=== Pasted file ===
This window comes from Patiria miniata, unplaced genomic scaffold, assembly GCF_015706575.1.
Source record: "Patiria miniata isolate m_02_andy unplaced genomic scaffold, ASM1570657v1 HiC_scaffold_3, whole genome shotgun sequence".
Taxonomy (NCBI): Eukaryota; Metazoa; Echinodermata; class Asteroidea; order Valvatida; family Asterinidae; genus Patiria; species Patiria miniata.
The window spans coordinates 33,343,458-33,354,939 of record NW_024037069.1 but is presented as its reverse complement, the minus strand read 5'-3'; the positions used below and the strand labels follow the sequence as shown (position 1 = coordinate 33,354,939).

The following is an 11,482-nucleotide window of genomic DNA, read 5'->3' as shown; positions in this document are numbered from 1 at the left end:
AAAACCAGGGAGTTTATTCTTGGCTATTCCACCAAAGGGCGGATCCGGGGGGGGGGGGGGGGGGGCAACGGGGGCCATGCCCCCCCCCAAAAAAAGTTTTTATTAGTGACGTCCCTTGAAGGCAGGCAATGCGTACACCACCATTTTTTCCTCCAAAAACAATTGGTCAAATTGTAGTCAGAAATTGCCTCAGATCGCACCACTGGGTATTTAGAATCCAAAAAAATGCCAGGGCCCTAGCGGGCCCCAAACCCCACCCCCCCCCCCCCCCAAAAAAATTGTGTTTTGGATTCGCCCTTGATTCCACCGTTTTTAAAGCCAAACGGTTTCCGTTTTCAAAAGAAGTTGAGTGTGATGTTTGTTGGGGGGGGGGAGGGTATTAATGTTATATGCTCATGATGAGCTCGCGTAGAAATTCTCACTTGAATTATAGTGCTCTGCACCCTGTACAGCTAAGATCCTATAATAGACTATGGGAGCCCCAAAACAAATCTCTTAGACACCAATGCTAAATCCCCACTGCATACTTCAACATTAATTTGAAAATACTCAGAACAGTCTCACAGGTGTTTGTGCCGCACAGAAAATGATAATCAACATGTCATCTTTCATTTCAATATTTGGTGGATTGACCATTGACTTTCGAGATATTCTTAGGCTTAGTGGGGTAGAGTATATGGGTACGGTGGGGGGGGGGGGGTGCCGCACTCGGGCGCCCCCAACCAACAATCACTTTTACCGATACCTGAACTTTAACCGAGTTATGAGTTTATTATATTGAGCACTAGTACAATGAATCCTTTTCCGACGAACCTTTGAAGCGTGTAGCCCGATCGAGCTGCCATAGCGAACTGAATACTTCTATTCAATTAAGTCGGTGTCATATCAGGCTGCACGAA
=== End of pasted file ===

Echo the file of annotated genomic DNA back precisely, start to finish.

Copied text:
This window comes from Patiria miniata, unplaced genomic scaffold, assembly GCF_015706575.1.
Source record: "Patiria miniata isolate m_02_andy unplaced genomic scaffold, ASM1570657v1 HiC_scaffold_3, whole genome shotgun sequence".
Taxonomy (NCBI): Eukaryota; Metazoa; Echinodermata; class Asteroidea; order Valvatida; family Asterinidae; genus Patiria; species Patiria miniata.
The window spans coordinates 33,343,458-33,354,939 of record NW_024037069.1 but is presented as its reverse complement, the minus strand read 5'-3'; the positions used below and the strand labels follow the sequence as shown (position 1 = coordinate 33,354,939).

The following is an 11,482-nucleotide window of genomic DNA, read 5'->3' as shown; positions in this document are numbered from 1 at the left end:
AAAACCAGGGAGTTTATTCTTGGCTATTCCACCAAAGGGCGGATCCGGGGGGGGGGGGGGGGGGGCAACGGGGGCCATGCCCCCCCCCAAAAAAAGTTTTTATTAGTGACGTCCCTTGAAGGCAGGCAATGCGTACACCACCATTTTTTCCTCCAAAAACAATTGGTCAAATTGTAGTCAGAAATTGCCTCAGATCGCACCACTGGGTATTTAGAATCCAAAAAAATGCCAGGGCCCTAGCGGGCCCCAAACCCCACCCCCCCCCCCCCCCAAAAAAATTGTGTTTTGGATTCGCCCTTGATTCCACCGTTTTTAAAGCCAAACGGTTTCCGTTTTCAAAAGAAGTTGAGTGTGATGTTTGTTGGGGGGGGGGAGGGTATTAATGTTATATGCTCATGATGAGCTCGCGTAGAAATTCTCACTTGAATTATAGTGCTCTGCACCCTGTACAGCTAAGATCCTATAATAGACTATGGGAGCCCCAAAACAAATCTCTTAGACACCAATGCTAAATCCCCACTGCATACTTCAACATTAATTTGAAAATACTCAGAACAGTCTCACAGGTGTTTGTGCCGCACAGAAAATGATAATCAACATGTCATCTTTCATTTCAATATTTGGTGGATTGACCATTGACTTTCGAGATATTCTTAGGCTTAGTGGGGTAGAGTATATGGGTACGGTGGGGGGGGGGGGGTGCCGCACTCGGGCGCCCCCAACCAACAATCACTTTTACCGATACCTGAACTTTAACCGAGTTATGAGTTTATTATATTGAGCACTAGTACAATGAATCCTTTTCCGACGAACCTTTGAAGCGTGTAGCCCGATCGAGCTGCCATAGCGAACTGAATACTTCTATTCAATTAAGTCGGTGTCATATCAGGCTGCACGAA